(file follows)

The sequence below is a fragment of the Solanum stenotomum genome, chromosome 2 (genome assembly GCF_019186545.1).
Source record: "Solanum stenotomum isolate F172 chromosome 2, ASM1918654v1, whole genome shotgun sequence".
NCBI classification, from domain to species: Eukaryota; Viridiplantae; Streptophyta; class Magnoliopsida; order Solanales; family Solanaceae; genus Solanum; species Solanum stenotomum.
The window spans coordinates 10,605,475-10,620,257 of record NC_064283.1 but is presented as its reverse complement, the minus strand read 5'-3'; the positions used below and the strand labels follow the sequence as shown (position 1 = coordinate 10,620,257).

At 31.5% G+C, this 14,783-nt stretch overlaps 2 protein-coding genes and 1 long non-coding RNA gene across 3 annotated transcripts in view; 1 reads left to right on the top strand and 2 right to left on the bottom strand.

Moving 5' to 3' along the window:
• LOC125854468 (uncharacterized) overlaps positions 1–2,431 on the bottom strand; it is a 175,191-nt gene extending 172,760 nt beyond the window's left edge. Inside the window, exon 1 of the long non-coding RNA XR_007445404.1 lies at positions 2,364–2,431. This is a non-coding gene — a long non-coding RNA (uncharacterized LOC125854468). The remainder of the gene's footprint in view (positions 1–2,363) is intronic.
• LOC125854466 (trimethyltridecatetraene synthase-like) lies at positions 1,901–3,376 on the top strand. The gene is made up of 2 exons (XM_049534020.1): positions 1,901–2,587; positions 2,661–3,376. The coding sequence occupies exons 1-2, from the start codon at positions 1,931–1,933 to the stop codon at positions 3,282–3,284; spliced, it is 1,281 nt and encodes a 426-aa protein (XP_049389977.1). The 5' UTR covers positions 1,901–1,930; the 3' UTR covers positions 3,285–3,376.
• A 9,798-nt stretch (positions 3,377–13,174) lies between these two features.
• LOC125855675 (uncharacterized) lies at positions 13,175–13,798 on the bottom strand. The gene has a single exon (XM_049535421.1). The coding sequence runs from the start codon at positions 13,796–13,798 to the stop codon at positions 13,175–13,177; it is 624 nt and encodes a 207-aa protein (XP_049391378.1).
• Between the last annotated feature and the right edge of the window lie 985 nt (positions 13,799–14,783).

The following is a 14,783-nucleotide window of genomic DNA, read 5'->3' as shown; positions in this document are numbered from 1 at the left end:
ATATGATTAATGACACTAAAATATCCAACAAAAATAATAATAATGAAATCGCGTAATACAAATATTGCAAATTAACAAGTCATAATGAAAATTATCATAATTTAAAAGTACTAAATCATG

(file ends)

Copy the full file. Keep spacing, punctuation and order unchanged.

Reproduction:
The sequence below is a fragment of the Solanum stenotomum genome, chromosome 2 (genome assembly GCF_019186545.1).
Source record: "Solanum stenotomum isolate F172 chromosome 2, ASM1918654v1, whole genome shotgun sequence".
NCBI classification, from domain to species: Eukaryota; Viridiplantae; Streptophyta; class Magnoliopsida; order Solanales; family Solanaceae; genus Solanum; species Solanum stenotomum.
The window spans coordinates 10,605,475-10,620,257 of record NC_064283.1 but is presented as its reverse complement, the minus strand read 5'-3'; the positions used below and the strand labels follow the sequence as shown (position 1 = coordinate 10,620,257).

At 31.5% G+C, this 14,783-nt stretch overlaps 2 protein-coding genes and 1 long non-coding RNA gene across 3 annotated transcripts in view; 1 reads left to right on the top strand and 2 right to left on the bottom strand.

Moving 5' to 3' along the window:
• LOC125854468 (uncharacterized) overlaps positions 1–2,431 on the bottom strand; it is a 175,191-nt gene extending 172,760 nt beyond the window's left edge. Inside the window, exon 1 of the long non-coding RNA XR_007445404.1 lies at positions 2,364–2,431. This is a non-coding gene — a long non-coding RNA (uncharacterized LOC125854468). The remainder of the gene's footprint in view (positions 1–2,363) is intronic.
• LOC125854466 (trimethyltridecatetraene synthase-like) lies at positions 1,901–3,376 on the top strand. The gene is made up of 2 exons (XM_049534020.1): positions 1,901–2,587; positions 2,661–3,376. The coding sequence occupies exons 1-2, from the start codon at positions 1,931–1,933 to the stop codon at positions 3,282–3,284; spliced, it is 1,281 nt and encodes a 426-aa protein (XP_049389977.1). The 5' UTR covers positions 1,901–1,930; the 3' UTR covers positions 3,285–3,376.
• A 9,798-nt stretch (positions 3,377–13,174) lies between these two features.
• LOC125855675 (uncharacterized) lies at positions 13,175–13,798 on the bottom strand. The gene has a single exon (XM_049535421.1). The coding sequence runs from the start codon at positions 13,796–13,798 to the stop codon at positions 13,175–13,177; it is 624 nt and encodes a 207-aa protein (XP_049391378.1).
• Between the last annotated feature and the right edge of the window lie 985 nt (positions 13,799–14,783).

The following is a 14,783-nucleotide window of genomic DNA, read 5'->3' as shown; positions in this document are numbered from 1 at the left end:
ATATGATTAATGACACTAAAATATCCAACAAAAATAATAATAATGAAATCGCGTAATACAAATATTGCAAATTAACAAGTCATAATGAAAATTATCATAATTTAAAAGTACTAAATCATG